1. The loyalist paramilitary group the UDA has been blamed for stealing thousands of wooden pallets that were being stored by Belfast City Council, fearing that it might not get access to their use for the annual bonfires, after the council came under pressure to explain why it was storing them for the annual bigot-fest. Among the pallets were those stolen from a logistics firm, meaning the Council could be accused of handling stolen goods.  How handy then that they have been stolen again!
  2. Loyalist paramilitary flags have been placed in a mixed religion housing development, specially created to be free of all sectarianism. Some people have complained about this but recently elected local DUP MP Emma Little Pengelly, who had received the public endorsement during the election of loyalist paramilitary groups the UDA, UVF and Red Hand Commando, has said that she has spoken to 100 households in the development and most don’t want to create “a fuss”.  Good of her to check up on them.  I’m sure her paramilitary backers will be pleased that their decorations should not cause a fuss.
  3. Loyalist paramilitary Gary Haggarty, who worked as a police informer, pleaded guilty to 200 terrorist charges including 5 counts of murder, 5 of attempted murder, four counts of kidnap, six counts of false imprisonment, six of hijacking etc. etc. but is expected to be released from custody in September.  Although Haggarty has pointed to two police special branch officers who worked with him, no one expects any case against them to go anywhere, mainly because no one expects a case.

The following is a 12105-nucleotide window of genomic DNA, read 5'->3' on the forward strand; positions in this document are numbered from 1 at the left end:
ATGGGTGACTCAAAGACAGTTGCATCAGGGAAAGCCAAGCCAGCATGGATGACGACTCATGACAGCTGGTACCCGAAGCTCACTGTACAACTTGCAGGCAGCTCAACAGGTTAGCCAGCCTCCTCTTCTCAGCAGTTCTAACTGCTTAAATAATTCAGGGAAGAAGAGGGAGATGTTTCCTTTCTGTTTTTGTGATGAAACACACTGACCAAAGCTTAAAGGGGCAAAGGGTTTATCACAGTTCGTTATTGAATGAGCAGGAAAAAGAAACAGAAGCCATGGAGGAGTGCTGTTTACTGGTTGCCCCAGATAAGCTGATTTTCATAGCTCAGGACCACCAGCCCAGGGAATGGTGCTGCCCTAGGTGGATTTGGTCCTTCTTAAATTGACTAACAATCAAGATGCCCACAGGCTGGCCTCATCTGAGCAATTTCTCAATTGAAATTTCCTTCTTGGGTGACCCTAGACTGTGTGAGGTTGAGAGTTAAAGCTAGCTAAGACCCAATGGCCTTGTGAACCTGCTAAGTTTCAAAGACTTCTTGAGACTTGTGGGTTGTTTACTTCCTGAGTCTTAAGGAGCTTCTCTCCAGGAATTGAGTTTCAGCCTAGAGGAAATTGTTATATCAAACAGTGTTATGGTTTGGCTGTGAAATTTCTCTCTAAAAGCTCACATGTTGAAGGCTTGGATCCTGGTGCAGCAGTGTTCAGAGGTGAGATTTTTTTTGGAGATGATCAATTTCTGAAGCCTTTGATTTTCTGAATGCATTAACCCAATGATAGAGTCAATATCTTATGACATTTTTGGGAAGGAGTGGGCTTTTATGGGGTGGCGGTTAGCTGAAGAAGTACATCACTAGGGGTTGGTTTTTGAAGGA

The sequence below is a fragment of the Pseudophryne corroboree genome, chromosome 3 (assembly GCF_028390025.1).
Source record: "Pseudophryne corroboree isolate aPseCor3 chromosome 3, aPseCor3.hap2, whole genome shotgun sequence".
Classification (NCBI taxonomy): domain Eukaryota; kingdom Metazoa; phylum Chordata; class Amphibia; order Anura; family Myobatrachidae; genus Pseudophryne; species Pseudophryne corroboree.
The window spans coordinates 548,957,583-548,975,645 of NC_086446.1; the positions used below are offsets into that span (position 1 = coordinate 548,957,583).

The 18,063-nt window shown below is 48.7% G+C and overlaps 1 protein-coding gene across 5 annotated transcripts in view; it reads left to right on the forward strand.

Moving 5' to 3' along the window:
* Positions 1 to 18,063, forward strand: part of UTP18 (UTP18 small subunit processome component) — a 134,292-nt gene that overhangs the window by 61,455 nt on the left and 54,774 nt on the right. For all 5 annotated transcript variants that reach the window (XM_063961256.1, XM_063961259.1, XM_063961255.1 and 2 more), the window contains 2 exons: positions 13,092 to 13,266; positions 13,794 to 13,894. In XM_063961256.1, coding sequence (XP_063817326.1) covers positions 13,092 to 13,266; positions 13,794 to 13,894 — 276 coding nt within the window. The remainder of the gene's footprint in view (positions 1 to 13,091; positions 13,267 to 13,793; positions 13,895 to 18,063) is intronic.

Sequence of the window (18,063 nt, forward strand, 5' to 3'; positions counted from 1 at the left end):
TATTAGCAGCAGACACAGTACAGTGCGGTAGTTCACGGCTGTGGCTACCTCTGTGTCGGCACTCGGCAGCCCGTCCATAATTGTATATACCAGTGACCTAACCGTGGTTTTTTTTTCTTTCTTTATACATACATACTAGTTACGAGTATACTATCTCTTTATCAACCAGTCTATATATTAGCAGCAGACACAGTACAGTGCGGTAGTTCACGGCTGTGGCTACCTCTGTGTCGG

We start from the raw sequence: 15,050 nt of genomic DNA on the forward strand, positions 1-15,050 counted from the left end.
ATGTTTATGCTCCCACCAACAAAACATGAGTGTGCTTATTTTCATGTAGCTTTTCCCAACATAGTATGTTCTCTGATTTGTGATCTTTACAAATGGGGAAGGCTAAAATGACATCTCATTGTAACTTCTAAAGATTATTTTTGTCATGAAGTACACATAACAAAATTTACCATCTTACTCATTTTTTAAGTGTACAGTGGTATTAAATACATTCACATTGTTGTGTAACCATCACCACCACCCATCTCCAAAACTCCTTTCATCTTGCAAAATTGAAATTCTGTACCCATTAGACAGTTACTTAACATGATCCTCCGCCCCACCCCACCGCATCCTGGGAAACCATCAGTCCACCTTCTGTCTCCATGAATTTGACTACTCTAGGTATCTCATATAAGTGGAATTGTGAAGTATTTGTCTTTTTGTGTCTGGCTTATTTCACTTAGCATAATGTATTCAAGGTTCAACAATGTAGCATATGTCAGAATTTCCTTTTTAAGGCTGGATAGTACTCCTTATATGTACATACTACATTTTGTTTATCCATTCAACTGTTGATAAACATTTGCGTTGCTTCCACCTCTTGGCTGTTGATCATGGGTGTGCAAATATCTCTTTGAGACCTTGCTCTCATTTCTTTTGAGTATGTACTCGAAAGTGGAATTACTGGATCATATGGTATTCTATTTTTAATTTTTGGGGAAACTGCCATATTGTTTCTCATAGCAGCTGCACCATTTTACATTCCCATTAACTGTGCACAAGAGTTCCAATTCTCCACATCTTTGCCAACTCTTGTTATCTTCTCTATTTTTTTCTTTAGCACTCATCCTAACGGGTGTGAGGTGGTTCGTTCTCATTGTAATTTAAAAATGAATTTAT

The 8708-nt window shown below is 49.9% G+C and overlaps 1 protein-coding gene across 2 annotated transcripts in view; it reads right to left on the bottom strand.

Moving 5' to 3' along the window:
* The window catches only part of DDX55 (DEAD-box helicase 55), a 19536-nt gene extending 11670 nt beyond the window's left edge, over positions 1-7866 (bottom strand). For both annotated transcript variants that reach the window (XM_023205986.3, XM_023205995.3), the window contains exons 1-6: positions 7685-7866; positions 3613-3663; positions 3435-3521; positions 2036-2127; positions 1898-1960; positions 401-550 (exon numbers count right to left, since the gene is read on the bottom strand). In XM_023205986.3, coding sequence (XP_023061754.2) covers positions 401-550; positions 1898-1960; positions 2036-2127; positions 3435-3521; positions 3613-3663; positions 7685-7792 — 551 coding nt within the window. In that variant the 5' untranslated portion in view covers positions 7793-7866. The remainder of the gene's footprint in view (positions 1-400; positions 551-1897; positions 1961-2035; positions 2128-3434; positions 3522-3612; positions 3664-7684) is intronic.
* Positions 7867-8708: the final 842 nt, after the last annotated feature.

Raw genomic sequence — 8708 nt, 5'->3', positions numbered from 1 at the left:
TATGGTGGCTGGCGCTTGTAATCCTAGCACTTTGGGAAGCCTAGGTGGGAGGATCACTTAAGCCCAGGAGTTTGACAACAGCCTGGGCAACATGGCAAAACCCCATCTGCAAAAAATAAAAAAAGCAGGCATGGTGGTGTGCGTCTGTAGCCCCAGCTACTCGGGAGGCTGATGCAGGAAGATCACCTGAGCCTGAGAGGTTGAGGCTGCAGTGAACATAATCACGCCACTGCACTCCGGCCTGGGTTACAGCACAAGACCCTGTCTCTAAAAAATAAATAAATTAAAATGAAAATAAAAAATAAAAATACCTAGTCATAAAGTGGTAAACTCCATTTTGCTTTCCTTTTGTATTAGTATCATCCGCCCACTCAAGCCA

So why should the DUP supporting the Tories in London be worse than their being in office in Belfast?

The deal to get their support for Theresa May’s battered caravan sets out their support for Brexit and for all major Tory legislation.  It promises £1 billion of extra money for the North of Ireland, sparking outrage from other parts of the UK, although this will hardly solve the pressing problems that this part of Ireland suffers from.  Half of it will cover the cost of the Renewable Heat Incentive scandal, in which the DUP created a scheme to allow participants, disproportionately it would appear rural supporters of the DUP, to burn wooden pellets and get £1.60 for every £1 spent!

The health service in the North of Ireland has a deficit of perhaps £400 million so the £350m in the deal for health, £50m of which is also to cover education, £10m of which is spread over 5 years, while the balance is spread over 2 years, will hardly be a solution.  The deal talks of hastening devolution of corporation tax, so it can be cut, and of ‘Enterprise Zones’ that promise (threaten?) even further corporate largesse.  VAT and Air Passenger Duty is also mentioned but it is likely they will await the first crisis and any updating of the deal before they are implemented.

Much has been made of the deal threatening the peace process and Good Friday Agreement, but only the nodding heads of the chattering classes believes the British Government is neutral between those supporting its rule in Ireland and those claiming to oppose it.  However, this doesn’t mean that the deal has no potential political repercussions.

Much trumpeted is the extension of the Armed Forces Covenant. This will involve priority in housing allocation and health provision to previous members of the British Armed Forces, which presumably includes the now disbanded Ulster Defence Regiment, sometimes referred to as Ulster’s Disreputable Rogues, and a glaring example of putting guns into the hands of loyalists legally.